7 of 13 people found the following review helpful
Certainly flawed, but overall quite interesting, and surprisingly post-modern,
This review is from: Ashes to Ashes: Complete BBC Series 1  [DVD] (DVD)
It is probably wrong to compare Ashes to Ashes to the previous Life on Mars, despite the fact that both programmes come from the same creative team and exist in the same thematic universe. Still, Life on Mars was such a benchmark and such a surprisingly rewarding piece of work that such comparisons are really hard to resist. With Life on Mars we had an intelligent piece of television that offered a great story, subtle character interaction and a genuine imagination; blending elements of science-fiction with psychological character analysis, as well as juxtaposing ideas of archaic, twentieth century police procedures with the more high-tech but sterile policing of today. Ashes to Ashes is somewhat similar in the respect that the idea of self-analysis and an attempt to correct the future by way of the past is central to the development of the main character, but somehow it lacks the dynamics or sense of overall purpose that really made Life on Mars such a valid and exciting piece of work.
At its most extreme, you could argue that the series here is nothing more than a shameless cash-in; with the producers and writers copying the format of Life on Mars completely and giving us more of Gene Hunt and his particular blend of politically-incorrect, heart-on-sleeve policing against an environment of warm nostalgia. However, even here, the use of the early 1980's as the principal timeframe already shows the character of Hunt to be something of a woeful anachronism; as out of time as the stranded heroine Alex Drake against a backdrop of feminism, class war, immigration, privatisation and a gradual acceptance of homosexuality. Also, the potentially interesting political climate, with the shadow of the Falkland's, tyranny of the Tories, confrontation between races, terrorist attacks and the royal wedding are all reduced to minor details intended to flesh out the creation of a world that is continually undermined by shoddy writing, haphazard direction an attempt to condense the more iconic aspects of 80's culture into a sort of microcosm that feels at odds with a decade supposedly in its infancy. Or is it?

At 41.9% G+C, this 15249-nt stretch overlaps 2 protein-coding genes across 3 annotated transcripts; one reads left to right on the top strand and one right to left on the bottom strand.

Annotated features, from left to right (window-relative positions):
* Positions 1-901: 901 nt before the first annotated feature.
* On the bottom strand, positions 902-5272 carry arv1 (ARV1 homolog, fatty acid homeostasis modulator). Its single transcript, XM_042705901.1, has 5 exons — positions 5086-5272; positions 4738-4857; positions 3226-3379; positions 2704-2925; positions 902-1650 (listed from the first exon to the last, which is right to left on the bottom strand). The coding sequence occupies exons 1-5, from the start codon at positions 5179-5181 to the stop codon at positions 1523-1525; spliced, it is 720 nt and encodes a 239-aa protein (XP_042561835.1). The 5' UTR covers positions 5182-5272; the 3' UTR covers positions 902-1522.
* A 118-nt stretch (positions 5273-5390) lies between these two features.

The thematic concerns this time around are less about the clashing of cultures and backgrounds in a way that makes for satisfying drama, and more about the creation of a self-aware universe that not only comments on itself but on the notion of the "sequel". As with the audience, Alex Drake understands completely the world that she has entered into and is trying to control it to her advantage. She knows about the characters because she's experienced them through the writings of Sam Tyler in the same way that we the audience experienced them by actually watching Life on Mars. This does rob the programme of some tension, particularly in the first couple of episodes before the characters finally settle into their new roles and the broader aspects of the story become apparent, but it does open the story up to more intriguing ideas and interpretations regarding the role that Alex has in creating the world from her own memories and distorted idea of what the 80's really were.